Bud Nethercott: Editor of Wing Magazine. ‘Archie’ Archbold: Went into Air Traffic. Paddy Robbins: Excellent footballer. Jock Ramage: Went on to Ops after 65 hours. Met him again as Nav Leader on 16 Squadron. Died of cancer of the throat about 1980. Jock Goodwin: Became an ace in Transport Command. Darky Martin: Had been on Mitchells and eventually became Sqn Adj. (See epitaph in Fourfax No.7). Bill Bower: Broad Geordie – who had an Oxford accent when speaking on the phone. ? Johnson: Had the DFC and DFM. Shan Shanahan: Had been on the Mosquito raids in the Norwegian Fiords. Fred Nixie. ‘Quirk’ Cochrane. Ben Corbett

Pilots

Johnny Burton: Went to Test Pilots’ School and also to APS at Leconfield. Chris Capper: Went to Test Pilots’ School and eventually joined de Havilland – I believe he took over John Derry’s work after the crash. ‘Rox’ Roxberry: My pilot for the second two years on the Squadron. Also went to Leconfield and Farnborough and spent a year with the Yanks at Edwards base. Les de Garis: Also went to Leconfield and each time the weather was unfit for flying we all heard Les’s lecture ‘T.S.C.S. x SIN Angle Off’ again – and again – and again. Sax Saxby: One of the best pilots on the Squadron, but unfortunately in those days inhibited by the PII ranking. Monty Mountford: Overcame the PII syndrome and became a Groupie or something. ‘Chips’ Hunter: Excellent swimmer and diver. A bit hair-raising to fly with – later killed in an air crash. Iain Dick: Good footballer. Alec Lawson: Never took a parachute and always sat on a seat cushion made from the folded engine covers. Dave Spencer: We did OTUs on Canada and England together and he was my pilot for three years until grounded with high tone deafness. Like Jimmy Gill he joined the Equipment Branch. ‘Ferdie’ Fortune: Hit Rox’s tailplane during formation. We then discovered he was half blind in one eye. ? Archer: Alec Lawson fell out with him one night in the Mess and chased him back to his room (the last block on the left when looking with your back to the Mess at Gutersloh). Archer hid round the corner in his room and locked the door. When Alec couldn’t get in, he fetched his 12 bore and blasted a hole in the door. Luckily Archer was out of the way, but his raincoat was hanging on the door! ‘Willie’ Williams: Spent all his time reading Bradshaw and could tell you the time of almost every train in the UK and all the connections. Jock Marshall: Received his Croix de Guerre and legion of Honour through the normal post. We celebrated on the beach at Sylt with crates of Guiness left in the edge of the sea to cool. Jackie Butt. ‘Doc’ Orrell. ‘Bunny’ Warren.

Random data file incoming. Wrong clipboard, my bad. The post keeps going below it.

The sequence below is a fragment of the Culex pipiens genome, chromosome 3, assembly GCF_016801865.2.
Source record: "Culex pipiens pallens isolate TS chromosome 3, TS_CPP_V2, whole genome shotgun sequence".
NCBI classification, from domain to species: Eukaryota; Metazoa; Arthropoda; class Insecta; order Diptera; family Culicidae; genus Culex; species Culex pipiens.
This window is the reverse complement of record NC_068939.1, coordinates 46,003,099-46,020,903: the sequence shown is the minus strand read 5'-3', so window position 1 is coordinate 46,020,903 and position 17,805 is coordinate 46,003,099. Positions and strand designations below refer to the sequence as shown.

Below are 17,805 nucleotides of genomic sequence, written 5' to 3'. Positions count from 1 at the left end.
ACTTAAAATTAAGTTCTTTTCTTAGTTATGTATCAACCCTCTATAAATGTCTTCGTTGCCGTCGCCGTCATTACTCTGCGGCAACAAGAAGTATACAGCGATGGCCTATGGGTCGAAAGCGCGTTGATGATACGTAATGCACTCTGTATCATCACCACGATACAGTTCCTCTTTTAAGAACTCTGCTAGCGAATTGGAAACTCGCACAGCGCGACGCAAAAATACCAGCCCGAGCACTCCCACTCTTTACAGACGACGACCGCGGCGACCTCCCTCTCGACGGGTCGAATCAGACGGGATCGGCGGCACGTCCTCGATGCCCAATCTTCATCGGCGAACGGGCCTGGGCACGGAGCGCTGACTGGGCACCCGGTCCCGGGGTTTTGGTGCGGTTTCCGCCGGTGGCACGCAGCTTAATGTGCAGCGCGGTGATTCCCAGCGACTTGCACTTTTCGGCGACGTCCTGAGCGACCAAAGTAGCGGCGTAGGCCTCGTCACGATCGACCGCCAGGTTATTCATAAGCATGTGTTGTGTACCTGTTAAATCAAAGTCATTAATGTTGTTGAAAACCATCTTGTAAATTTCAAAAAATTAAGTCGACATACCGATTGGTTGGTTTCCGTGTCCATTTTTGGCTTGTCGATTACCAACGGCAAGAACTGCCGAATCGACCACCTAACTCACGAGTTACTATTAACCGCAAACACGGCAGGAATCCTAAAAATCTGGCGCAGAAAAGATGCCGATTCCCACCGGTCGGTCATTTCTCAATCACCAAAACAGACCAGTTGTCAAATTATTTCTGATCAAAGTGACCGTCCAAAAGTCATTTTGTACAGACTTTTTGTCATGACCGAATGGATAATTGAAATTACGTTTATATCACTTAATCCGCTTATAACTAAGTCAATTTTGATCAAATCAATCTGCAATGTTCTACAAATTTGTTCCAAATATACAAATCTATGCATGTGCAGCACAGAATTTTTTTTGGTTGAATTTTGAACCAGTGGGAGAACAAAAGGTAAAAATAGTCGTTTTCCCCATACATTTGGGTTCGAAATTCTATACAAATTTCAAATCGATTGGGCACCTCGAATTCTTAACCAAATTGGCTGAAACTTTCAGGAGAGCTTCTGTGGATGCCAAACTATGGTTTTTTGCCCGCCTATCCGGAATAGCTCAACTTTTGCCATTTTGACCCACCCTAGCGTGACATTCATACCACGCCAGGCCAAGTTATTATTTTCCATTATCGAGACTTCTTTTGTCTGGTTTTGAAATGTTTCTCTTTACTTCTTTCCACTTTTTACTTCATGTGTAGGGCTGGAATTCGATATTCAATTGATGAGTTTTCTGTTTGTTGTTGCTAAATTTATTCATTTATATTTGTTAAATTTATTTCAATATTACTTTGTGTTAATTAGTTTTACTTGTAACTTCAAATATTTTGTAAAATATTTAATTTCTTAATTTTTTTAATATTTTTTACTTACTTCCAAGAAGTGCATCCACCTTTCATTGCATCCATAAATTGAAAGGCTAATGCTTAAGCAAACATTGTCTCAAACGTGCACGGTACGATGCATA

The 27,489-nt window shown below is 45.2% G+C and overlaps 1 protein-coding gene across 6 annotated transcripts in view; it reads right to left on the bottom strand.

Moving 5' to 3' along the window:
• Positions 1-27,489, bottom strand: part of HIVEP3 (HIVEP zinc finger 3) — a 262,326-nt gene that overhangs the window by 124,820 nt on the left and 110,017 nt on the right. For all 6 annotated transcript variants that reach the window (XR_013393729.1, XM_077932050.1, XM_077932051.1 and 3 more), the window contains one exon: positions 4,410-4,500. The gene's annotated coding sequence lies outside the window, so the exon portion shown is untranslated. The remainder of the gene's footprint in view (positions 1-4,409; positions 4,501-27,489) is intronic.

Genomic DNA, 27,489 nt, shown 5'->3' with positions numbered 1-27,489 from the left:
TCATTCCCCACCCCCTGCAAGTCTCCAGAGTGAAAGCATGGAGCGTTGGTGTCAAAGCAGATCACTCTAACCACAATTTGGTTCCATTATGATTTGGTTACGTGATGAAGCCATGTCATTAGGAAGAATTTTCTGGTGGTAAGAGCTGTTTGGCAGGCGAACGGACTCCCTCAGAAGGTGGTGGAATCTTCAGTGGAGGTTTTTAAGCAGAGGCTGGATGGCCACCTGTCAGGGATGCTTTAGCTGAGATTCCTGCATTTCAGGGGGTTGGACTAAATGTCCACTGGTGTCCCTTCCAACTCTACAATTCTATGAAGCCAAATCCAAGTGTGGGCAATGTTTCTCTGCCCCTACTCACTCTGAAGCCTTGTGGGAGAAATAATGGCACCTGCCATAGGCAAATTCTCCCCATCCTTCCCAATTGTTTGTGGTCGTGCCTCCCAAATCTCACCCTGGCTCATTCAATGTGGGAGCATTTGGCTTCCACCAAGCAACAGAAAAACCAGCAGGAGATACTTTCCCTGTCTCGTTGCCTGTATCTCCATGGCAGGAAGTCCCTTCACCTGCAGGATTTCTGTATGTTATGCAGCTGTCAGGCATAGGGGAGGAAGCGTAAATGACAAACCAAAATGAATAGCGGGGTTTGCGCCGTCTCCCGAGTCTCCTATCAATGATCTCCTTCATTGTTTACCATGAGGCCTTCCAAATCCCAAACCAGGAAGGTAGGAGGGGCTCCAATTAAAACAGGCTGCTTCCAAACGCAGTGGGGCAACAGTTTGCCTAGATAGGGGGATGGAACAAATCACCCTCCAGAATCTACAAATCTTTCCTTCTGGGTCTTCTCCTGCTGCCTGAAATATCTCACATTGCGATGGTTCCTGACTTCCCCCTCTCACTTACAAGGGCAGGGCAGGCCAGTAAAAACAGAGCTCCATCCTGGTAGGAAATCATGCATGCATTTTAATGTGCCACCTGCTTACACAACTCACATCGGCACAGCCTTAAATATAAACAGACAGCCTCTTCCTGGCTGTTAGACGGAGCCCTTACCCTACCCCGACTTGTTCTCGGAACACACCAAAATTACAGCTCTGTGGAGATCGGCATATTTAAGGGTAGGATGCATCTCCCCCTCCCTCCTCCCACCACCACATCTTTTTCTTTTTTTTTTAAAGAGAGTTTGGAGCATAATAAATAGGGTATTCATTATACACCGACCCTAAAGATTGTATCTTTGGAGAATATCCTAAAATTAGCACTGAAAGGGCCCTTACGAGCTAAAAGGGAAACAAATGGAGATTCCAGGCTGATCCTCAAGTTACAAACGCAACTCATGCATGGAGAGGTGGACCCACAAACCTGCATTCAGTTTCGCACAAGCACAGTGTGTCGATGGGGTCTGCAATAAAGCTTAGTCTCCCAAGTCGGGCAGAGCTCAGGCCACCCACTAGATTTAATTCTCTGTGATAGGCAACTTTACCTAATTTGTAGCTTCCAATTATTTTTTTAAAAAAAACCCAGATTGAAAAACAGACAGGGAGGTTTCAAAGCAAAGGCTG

Engineering Officers

Pete Pinnion: Killed in Anson air crash. ‘Tiny’ O’Hara. ‘Bunny’ Burroughs.

Army Liaison Officer

Major Jock Newton: Used to wear a tiny leather sporran. Dot Hutton, Jimmy Hutton’s wife, once made the classic remark ‘Isn’t a sporran that big hairy thing that a Scotsman wears between his legs?’. Our ALO replied ‘It was before the war, my dear, but now in these days of austerity they are just tiny leather things!’. I’m sure there are dozens more if only I could think of them.